Department of Otolaryngology, Great Ormond Street Hospital
for Children, London, United Kingdom.
Ehlers-Danlos syndrome is a connective tissue disorder
characterized by joint hypermobility, skin hyperextensibility and cutaneous
fragility. It usually presents in young adults and is rarely diagnosed in
children. Voice involvement in young children, to our knowledge, has not been
reported in the literature. We present two cases with dysphonia from birth and
an eventual diagnosis of Ehlers-Danlos syndrome. The syndrome and its relevance
to voice pathology are discussed. We suggest that Ehlers-Danlos syndrome should
be considered as an underlying diagnosis in atypical presentations of dysphonia
in young children.
BRITISH JOURNAL OF RHEUMATOLOGY VOL. 37 NO. 7
A survey of EDS: Hearing, Voice, Speech and Swallowing
Difficulties. Is there an Underlying Relationship
We would like to report the results of a recent survey
which, for the first time, has demonstrated hearing, speech, voice and language
difficulties in a large cohort of patients with EDS. EDS is an inherited disorder
of connective tissue that affects multiple organ systems. There is a classic
triad of skin hyperextensibility, joint hyperlaxity and brusing. Although the
EDS is increasingly being studied, this is the first time that an assessment of
speech-related problems has been sought.
The first author is a speech therapist who has become
professionally involved with this group of patients and was struck by the
absence of literature on the problems she encountered. A postal questionnaire was
circulated to the 411 members of the nationwide EDS support group and EDS types
1,2,3,4 and 6 were represented amongst the returns. The questionnaire was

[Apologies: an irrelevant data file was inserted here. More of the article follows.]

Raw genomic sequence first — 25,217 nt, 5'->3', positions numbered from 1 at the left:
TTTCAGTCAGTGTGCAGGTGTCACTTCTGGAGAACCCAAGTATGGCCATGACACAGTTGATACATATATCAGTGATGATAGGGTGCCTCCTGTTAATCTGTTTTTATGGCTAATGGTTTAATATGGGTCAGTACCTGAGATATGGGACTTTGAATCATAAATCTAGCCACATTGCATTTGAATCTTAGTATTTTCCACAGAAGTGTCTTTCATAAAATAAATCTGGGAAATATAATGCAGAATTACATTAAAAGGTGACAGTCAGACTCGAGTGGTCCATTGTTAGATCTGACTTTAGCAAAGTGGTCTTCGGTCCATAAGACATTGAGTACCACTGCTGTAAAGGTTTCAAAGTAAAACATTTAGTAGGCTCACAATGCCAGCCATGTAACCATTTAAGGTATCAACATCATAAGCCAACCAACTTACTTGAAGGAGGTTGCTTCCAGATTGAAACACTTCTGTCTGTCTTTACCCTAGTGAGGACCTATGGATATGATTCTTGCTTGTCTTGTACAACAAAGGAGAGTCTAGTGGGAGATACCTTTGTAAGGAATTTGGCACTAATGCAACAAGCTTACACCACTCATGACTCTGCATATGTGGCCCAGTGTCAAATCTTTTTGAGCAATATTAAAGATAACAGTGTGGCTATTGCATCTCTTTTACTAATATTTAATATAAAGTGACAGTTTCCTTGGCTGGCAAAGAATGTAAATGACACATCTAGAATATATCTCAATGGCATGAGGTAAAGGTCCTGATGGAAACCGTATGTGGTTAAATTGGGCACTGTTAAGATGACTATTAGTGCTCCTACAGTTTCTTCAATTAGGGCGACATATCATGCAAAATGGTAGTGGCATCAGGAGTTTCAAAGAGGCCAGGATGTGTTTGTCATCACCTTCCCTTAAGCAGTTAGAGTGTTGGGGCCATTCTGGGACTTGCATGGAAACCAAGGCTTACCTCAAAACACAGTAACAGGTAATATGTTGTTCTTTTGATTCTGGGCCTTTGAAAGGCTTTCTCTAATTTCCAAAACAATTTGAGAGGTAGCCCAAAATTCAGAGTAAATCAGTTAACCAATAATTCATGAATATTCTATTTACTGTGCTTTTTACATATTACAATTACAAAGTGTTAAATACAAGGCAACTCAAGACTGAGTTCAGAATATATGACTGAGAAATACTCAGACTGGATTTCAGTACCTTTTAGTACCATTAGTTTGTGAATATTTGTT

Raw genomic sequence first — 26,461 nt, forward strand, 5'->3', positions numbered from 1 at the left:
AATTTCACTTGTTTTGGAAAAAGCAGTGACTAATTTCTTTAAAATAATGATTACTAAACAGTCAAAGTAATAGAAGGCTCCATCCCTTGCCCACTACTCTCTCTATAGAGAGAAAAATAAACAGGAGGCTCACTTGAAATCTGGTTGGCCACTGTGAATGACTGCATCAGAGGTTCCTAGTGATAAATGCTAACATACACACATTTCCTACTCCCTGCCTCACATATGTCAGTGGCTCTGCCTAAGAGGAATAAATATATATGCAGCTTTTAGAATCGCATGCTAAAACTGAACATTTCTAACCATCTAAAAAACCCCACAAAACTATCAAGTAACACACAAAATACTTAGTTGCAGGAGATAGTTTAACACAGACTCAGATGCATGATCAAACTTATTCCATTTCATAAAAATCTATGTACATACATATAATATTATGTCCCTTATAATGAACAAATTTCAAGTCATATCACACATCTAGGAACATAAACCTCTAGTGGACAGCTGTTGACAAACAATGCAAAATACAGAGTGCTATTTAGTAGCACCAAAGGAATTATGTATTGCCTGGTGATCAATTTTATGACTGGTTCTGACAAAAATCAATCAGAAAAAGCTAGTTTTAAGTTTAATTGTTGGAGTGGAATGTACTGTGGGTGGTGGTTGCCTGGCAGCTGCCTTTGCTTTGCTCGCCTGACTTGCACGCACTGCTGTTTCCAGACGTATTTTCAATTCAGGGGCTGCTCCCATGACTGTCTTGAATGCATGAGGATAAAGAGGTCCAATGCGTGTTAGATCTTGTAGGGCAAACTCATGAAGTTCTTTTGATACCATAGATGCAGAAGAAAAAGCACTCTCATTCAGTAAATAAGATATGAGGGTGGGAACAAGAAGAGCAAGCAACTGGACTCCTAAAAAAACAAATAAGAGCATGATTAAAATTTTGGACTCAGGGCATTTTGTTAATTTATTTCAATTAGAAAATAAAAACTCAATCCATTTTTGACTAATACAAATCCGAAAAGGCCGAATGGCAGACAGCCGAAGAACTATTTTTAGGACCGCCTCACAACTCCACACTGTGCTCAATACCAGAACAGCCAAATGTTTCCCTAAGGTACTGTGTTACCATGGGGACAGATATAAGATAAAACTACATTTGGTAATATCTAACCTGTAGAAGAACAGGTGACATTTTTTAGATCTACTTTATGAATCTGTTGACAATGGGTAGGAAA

specifically designed for this survey and included introductory questions such
as “Have you got/ever had difficulties with your voice?” Further sub-questions
were then asked according the to respondent’s answer. There was a >50%
response rate from a single mailing. The mean age was 45.5 years (range 1.5-80 )
with more females than males.
The most commonly reported symptom was difficulty in
swallowing. This occurred in 39% of responders. Of these ¾ had difficulty
clearing their throat on one swallow and 2/3 reported a tightness or a lump in
the throat during swallowing. They reported the need to swallow several times before the pharynx was cleared. Many
subjects found that eating soft food helped, whereas others felt unable to eat
alone for fear of choking. Difficulties in chewing occurred in 25%.
Discrepancies between lower and upper jaw alignment were major components of their
problems. Orthodontic and temporomandibular joint problems in EDS are well
There was also a high rate of aurally related symptoms and
28% reported being unable to sustain a voice or shout. Delays in language
development and premature degeneration of speech according to the prompt question of “Have you ever had
difficulties with understanding or using your own speech?” occurred in a high
frequency than in the general population. The incidence of dysphonia in the
general population is 28 per 100,000. The current study identified dysphonia in
89 out of 327 (27%). Speech and language difficulties are estimated to occur at
a rate of 1100 per 100,000 (1%) in pre and school-age children, but EDS
subjects reported difficulties at a rate of 157 out of 327 (48%) in this age
range. Tiring and other age-related effects on voice, such as poor quality,
limited range of pitch and maintenance of voice, etc. were reported from age 11
onwards. The mean age of onset was 36 yr. (range from 11-63 yr). The language
difficulties were self-limiting in 46%, but remained persistent in 54% of
The high prevalence of speech and swallowing difficulties in
EDS may suggest that some of these problems are secondary to the underlying
connective tissue defect.
A.W. Morgan, H.A. Bird
Ehlers Danlos Support Group, 1
Richmond, North Yorkshire DL10 5QQ and
*Clinical Pharmacology Unit,
Leeds LS7, 4SA
See page 803 and 804 of British Journal of Rheumatology
Volume 37, NO. 7
Beighton P. The Ehlers Danlos syndromes. In: Beighton P, ed. McKusicks
heritable disorders of connective tissue, 5th edn.
St Louis: Mosby, 1993:189–251. syndrome.
Raccah et al of
Orthodontic and temporomandibular
considerations in the treatment of patients with Ehlers Danlos
Syndrome. Am J Orthodont Dentofacial Orthop
Incidence and prevalence table. Communicating quality
of Speech and Language Therapy, 1996.